Which plants to use (part 1) – Spring Plants
So. I’d prepared my planters (mainly buckets), filled them up with peat free compost (to which I’d also mixed in a slow release, organic fertiliser) and was now ready to plant them up. But which plants was I going to choose?
Given that my balcony was so small, I wanted to ensure that any plants I chose to use really “earned their keep” and so provided maximum value for the wildlife I was hoping to attract. Ideally, I wanted each plant, as far as possible, to provide both nectar and pollen for the insects, seeds or berries for birds as well as leaves which were edible to a range of caterpillars and insects. I also wanted to introduce some evergreen plants(such as ivy) which could offer shelter to insects hibernating in the winter and, if lucky, also provide nesting sites for birds.
As the balcony was east facing, I knew I would only be getting direct sunshine for around 4 hours a day in high summer, so I wasn’t entirely sure if I‘d get away with plants which demanded a great deal of direct sunshine.
In the end, I decided that the best approach was to prioritise plants which offered the “maximum benefit” to wildlife and to just take a chance with any of the sun loving plants I selected.
As it happened, pretty much all of the sun loving plants coped just fine with the east facing aspect, including the traditionally “sun hungry” herbs.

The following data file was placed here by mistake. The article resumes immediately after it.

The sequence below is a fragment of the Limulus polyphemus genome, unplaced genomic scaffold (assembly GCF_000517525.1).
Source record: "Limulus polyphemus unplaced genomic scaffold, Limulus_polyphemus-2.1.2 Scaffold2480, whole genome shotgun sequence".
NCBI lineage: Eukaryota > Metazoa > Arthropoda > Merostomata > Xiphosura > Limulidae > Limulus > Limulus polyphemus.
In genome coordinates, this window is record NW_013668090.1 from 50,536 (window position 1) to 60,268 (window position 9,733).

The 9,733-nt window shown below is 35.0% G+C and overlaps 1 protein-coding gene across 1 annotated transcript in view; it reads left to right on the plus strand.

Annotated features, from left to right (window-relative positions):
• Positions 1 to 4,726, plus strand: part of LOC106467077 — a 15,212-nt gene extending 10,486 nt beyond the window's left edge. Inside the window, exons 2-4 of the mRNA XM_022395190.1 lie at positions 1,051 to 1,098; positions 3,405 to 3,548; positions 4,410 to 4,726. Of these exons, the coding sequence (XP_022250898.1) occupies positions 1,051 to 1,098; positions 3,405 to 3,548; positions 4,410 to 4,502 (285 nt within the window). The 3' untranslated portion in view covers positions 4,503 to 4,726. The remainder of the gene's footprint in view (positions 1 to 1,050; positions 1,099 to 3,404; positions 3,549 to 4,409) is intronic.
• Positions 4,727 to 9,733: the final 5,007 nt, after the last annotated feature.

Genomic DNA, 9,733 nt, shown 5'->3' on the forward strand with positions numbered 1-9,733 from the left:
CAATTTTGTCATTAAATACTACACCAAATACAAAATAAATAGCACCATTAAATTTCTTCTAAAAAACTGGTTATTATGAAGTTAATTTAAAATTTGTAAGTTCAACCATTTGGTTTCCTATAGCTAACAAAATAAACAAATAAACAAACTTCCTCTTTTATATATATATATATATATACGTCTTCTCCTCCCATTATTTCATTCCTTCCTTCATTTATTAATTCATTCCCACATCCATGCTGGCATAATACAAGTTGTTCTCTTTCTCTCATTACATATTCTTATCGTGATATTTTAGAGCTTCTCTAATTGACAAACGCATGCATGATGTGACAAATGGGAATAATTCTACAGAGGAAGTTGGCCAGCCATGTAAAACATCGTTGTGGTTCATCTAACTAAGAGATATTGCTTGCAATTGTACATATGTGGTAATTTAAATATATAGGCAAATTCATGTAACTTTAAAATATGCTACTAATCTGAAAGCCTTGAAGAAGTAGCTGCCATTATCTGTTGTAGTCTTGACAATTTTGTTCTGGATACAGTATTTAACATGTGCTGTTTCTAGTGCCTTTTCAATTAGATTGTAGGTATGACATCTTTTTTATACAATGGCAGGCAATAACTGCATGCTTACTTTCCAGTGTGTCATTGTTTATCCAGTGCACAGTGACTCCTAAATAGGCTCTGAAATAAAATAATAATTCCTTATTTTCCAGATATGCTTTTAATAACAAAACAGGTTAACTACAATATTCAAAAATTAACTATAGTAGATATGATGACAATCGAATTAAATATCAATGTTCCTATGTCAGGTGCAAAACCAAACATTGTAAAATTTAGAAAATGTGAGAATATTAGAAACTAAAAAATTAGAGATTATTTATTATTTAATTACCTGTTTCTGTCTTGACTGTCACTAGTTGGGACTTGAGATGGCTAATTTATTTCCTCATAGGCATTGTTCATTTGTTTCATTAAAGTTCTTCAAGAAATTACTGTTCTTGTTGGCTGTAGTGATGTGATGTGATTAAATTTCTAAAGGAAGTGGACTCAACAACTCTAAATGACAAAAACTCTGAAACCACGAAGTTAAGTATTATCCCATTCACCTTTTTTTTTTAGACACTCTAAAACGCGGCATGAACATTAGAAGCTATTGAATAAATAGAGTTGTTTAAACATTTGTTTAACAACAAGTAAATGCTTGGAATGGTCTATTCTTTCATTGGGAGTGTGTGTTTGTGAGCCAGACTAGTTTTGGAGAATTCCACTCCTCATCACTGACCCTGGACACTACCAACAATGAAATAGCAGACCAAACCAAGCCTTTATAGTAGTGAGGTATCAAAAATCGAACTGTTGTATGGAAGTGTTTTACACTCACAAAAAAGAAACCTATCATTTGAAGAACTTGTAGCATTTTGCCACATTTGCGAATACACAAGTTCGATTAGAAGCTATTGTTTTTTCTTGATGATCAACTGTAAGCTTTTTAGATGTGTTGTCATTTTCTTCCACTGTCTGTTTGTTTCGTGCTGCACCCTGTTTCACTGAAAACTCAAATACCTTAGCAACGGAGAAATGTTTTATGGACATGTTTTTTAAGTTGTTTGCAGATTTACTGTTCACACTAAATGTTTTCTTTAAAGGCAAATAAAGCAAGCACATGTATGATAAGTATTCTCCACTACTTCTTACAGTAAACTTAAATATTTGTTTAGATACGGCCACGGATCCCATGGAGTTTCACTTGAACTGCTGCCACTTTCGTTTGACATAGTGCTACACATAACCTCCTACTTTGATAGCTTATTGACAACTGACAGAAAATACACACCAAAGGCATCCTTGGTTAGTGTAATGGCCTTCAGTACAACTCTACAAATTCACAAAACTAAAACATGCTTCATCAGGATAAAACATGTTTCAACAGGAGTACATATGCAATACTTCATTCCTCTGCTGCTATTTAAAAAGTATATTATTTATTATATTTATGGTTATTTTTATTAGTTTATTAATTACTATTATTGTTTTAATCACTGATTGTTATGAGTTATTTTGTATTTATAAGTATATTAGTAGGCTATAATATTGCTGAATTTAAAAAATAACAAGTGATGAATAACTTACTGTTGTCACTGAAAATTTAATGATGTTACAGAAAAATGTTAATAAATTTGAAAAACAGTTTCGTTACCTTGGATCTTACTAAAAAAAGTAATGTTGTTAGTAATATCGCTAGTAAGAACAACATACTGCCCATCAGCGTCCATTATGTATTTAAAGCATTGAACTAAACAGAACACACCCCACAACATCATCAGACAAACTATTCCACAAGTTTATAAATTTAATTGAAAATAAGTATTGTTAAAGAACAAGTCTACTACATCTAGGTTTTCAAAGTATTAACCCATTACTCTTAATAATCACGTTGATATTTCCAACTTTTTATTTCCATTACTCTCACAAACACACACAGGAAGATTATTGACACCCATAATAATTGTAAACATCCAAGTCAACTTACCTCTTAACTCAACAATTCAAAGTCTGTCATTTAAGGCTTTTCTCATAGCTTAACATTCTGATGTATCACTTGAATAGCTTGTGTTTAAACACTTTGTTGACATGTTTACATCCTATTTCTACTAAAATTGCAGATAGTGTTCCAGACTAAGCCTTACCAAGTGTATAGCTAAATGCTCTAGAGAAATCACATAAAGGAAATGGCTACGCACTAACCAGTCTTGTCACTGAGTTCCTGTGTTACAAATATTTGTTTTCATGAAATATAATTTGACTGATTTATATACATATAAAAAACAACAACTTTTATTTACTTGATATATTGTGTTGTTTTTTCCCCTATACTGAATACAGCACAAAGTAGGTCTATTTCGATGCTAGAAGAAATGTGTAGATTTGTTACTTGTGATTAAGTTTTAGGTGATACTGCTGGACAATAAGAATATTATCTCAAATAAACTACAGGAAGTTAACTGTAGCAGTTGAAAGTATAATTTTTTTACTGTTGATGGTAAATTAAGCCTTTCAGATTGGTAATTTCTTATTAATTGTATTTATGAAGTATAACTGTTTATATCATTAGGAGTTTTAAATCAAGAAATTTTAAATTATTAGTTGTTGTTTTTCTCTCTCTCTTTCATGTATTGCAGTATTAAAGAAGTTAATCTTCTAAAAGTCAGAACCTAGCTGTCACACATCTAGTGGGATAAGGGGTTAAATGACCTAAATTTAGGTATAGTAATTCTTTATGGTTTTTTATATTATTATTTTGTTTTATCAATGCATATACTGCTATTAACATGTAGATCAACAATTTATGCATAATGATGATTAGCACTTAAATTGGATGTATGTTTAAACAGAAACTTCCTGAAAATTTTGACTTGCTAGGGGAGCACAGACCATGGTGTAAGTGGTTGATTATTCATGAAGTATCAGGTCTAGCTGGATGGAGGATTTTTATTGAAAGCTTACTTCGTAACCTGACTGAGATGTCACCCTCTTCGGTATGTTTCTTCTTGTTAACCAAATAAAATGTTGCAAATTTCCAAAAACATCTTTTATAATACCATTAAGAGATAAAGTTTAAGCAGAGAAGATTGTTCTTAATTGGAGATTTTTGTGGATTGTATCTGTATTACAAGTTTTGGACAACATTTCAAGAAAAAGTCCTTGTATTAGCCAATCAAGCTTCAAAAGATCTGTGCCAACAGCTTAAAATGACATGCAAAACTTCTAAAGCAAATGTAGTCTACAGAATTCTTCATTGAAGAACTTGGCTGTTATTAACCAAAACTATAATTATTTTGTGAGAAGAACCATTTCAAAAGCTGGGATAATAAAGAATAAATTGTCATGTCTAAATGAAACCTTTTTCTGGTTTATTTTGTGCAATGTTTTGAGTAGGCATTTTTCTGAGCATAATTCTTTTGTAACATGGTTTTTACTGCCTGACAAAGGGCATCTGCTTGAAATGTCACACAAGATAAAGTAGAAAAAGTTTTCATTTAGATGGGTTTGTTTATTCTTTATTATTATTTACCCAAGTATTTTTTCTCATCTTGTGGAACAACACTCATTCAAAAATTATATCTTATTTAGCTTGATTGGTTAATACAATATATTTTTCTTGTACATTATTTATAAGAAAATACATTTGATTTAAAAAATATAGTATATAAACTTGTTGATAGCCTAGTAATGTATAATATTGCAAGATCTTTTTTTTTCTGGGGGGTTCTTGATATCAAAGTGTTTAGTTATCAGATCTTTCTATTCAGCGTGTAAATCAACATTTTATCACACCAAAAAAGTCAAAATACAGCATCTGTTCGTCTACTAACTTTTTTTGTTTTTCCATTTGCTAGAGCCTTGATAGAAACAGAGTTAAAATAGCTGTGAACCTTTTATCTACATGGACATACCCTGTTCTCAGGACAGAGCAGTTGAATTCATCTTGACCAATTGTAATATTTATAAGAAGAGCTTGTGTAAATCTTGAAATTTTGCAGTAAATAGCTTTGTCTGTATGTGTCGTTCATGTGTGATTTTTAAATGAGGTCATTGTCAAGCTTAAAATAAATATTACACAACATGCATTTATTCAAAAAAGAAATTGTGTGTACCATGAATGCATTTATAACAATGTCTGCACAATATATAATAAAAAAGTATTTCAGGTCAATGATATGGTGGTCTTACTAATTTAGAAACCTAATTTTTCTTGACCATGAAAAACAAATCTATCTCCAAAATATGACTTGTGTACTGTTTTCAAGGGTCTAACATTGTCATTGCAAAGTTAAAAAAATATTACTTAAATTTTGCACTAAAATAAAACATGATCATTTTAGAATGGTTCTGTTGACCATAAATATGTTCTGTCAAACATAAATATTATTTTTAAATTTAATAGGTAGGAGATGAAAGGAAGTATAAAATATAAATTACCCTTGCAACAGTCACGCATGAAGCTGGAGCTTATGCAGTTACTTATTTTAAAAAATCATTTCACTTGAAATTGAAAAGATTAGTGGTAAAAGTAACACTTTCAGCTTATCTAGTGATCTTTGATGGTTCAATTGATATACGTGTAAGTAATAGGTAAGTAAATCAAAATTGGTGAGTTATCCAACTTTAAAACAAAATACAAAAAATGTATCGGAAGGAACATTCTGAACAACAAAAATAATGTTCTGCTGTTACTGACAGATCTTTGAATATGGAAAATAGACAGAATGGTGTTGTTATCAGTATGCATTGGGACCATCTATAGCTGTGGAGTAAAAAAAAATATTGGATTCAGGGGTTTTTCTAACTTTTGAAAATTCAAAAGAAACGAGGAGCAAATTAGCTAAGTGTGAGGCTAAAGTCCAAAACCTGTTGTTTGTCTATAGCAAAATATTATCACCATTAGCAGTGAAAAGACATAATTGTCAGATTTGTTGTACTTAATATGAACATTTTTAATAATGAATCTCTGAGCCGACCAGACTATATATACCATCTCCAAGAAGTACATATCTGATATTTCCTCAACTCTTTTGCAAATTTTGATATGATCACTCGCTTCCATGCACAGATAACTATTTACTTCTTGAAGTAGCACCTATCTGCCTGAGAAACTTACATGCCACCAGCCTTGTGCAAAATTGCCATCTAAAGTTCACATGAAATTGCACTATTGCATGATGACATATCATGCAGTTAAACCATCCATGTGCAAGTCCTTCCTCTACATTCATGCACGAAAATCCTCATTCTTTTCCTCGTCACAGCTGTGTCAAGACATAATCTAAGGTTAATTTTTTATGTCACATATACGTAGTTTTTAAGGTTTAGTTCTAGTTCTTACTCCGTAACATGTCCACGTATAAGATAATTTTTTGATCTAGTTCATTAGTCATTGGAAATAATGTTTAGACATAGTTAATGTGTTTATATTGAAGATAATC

So, here are the “Star Performers” which I’d eventually selected and which I’ve listed in order of their “seasonal contribution” to wildlife :
Spring: Bulbs such as Dwarf Daffodils, Snowdrops, Grape Hyacinths and Crocuses. All of these are some of the very first plants to flower, in early spring, and offered butterflies, bees and other insects vital sources of nectar and pollen after emerging from their long winter slumbers.
With this in mind, I planted up a nectar rich “Spring Bucket” in to which I planted a selection of these spring flowering bulbs including dwarf daffodils, snowdrops , crocuses and grape hyacinths along with a few early summer Purple Flowering Alliums Together, they provided a rich source of nectar and pollen, as they flowered in succession throughout early March to early June. Once they’d all finished flowering and the bulbs’ leaves had started to die back, I planted some “wildlife friendly” annuals into the emerging spaces. These included cosmos (providing nectar for bees, butterflies and hoverflies as well as seeds for birds) and nasturtiums (providing nectar and pollen for bees as well as a food plant for the caterpillars of the small and large white butterflies)
Other good spring/early summer plants included the native Cuckoo Flower (cardamine pratensis) which is the food-plant for the orange tip butterfly as well as bi-annuals such as Honesty and the native Garlic Mustard – which are both good sources of nectar as well as food plants for the “orange tip” and “white” butterfly species.
Of course, this is not by any means a definitive list of “wildlife friendly” plants and will be updating these pages with details of other suitable plants (wildlife magnets!) as my blog develops. Watch this space!